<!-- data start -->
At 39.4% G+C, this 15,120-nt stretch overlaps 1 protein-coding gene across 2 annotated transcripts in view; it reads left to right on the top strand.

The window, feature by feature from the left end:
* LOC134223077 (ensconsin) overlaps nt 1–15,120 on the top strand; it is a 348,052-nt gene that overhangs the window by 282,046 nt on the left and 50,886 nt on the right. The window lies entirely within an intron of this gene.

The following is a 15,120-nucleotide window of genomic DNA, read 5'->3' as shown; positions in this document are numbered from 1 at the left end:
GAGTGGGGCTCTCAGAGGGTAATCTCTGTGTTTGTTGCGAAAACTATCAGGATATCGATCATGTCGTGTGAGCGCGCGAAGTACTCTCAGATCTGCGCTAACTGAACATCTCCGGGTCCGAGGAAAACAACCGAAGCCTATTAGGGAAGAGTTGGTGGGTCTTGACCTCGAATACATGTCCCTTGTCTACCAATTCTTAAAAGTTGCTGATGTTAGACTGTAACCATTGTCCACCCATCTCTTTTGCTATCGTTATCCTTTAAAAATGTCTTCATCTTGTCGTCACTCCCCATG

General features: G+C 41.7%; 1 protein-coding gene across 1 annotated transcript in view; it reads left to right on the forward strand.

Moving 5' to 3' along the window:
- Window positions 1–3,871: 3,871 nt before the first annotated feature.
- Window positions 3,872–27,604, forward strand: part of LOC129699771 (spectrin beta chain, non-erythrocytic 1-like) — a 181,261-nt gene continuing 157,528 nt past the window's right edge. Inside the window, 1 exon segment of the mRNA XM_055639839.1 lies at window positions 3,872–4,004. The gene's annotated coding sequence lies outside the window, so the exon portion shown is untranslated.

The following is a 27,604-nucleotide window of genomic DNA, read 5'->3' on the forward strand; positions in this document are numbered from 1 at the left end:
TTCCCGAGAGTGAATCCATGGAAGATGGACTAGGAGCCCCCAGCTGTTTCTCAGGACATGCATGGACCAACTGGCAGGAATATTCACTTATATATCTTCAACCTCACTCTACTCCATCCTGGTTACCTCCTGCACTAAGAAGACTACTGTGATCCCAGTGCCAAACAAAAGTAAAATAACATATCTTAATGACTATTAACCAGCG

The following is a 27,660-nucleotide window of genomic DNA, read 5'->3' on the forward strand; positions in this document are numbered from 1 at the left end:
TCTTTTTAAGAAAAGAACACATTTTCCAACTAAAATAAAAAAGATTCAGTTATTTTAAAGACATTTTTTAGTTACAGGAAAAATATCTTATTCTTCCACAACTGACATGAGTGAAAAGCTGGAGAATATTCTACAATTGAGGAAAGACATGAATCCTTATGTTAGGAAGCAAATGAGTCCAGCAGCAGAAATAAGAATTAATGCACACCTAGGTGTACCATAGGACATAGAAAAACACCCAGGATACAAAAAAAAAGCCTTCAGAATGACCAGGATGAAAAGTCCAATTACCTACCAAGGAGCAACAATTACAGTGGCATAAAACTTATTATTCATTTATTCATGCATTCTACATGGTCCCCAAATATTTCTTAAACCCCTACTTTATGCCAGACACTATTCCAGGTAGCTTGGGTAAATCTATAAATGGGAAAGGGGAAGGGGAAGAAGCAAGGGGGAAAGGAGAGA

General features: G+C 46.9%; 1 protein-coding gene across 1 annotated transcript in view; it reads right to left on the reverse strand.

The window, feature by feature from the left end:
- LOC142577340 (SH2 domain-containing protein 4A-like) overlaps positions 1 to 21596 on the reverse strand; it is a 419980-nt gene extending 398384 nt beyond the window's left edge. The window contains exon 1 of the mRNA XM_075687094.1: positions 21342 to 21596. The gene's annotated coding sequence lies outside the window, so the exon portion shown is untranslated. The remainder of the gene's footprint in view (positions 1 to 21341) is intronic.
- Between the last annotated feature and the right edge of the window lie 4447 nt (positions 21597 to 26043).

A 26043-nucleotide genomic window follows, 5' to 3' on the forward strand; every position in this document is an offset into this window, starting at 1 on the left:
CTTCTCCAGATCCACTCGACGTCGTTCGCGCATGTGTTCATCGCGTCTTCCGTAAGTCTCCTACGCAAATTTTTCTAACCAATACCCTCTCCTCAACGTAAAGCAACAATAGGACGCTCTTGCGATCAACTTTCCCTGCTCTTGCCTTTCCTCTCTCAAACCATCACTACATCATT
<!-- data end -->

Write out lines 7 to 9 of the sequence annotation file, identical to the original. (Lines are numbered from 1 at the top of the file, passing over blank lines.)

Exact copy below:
Moving 5' to 3' along the window:
- Window positions 1–3,871: 3,871 nt before the first annotated feature.
- Window positions 3,872–27,604, forward strand: part of LOC129699771 (spectrin beta chain, non-erythrocytic 1-like) — a 181,261-nt gene continuing 157,528 nt past the window's right edge. Inside the window, 1 exon segment of the mRNA XM_055639839.1 lies at window positions 3,872–4,004. The gene's annotated coding sequence lies outside the window, so the exon portion shown is untranslated.